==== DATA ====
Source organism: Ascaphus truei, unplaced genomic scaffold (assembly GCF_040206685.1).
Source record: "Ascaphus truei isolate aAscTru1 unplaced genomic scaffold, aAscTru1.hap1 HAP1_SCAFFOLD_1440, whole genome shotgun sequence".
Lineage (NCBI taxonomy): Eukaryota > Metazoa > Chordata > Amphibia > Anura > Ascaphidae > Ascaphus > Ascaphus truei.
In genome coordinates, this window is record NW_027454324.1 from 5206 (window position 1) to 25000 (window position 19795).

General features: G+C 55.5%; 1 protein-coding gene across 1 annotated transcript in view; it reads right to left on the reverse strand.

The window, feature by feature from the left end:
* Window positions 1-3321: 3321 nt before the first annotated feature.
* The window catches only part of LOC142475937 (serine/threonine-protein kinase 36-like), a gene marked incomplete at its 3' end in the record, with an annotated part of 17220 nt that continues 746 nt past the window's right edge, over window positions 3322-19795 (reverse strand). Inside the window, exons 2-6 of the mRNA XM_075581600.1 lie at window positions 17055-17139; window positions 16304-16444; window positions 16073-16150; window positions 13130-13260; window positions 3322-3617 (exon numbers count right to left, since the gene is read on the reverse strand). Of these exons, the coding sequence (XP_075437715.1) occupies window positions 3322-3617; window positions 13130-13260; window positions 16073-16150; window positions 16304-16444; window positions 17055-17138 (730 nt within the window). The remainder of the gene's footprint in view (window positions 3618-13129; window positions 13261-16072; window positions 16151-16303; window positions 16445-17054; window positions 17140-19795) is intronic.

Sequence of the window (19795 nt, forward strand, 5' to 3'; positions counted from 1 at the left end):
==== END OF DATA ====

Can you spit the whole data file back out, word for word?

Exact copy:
Source organism: Ascaphus truei, unplaced genomic scaffold (assembly GCF_040206685.1).
Source record: "Ascaphus truei isolate aAscTru1 unplaced genomic scaffold, aAscTru1.hap1 HAP1_SCAFFOLD_1440, whole genome shotgun sequence".
Lineage (NCBI taxonomy): Eukaryota > Metazoa > Chordata > Amphibia > Anura > Ascaphidae > Ascaphus > Ascaphus truei.
In genome coordinates, this window is record NW_027454324.1 from 5206 (window position 1) to 25000 (window position 19795).

General features: G+C 55.5%; 1 protein-coding gene across 1 annotated transcript in view; it reads right to left on the reverse strand.

The window, feature by feature from the left end:
* Window positions 1-3321: 3321 nt before the first annotated feature.
* The window catches only part of LOC142475937 (serine/threonine-protein kinase 36-like), a gene marked incomplete at its 3' end in the record, with an annotated part of 17220 nt that continues 746 nt past the window's right edge, over window positions 3322-19795 (reverse strand). Inside the window, exons 2-6 of the mRNA XM_075581600.1 lie at window positions 17055-17139; window positions 16304-16444; window positions 16073-16150; window positions 13130-13260; window positions 3322-3617 (exon numbers count right to left, since the gene is read on the reverse strand). Of these exons, the coding sequence (XP_075437715.1) occupies window positions 3322-3617; window positions 13130-13260; window positions 16073-16150; window positions 16304-16444; window positions 17055-17138 (730 nt within the window). The remainder of the gene's footprint in view (window positions 3618-13129; window positions 13261-16072; window positions 16151-16303; window positions 16445-17054; window positions 17140-19795) is intronic.

Sequence of the window (19795 nt, forward strand, 5' to 3'; positions counted from 1 at the left end):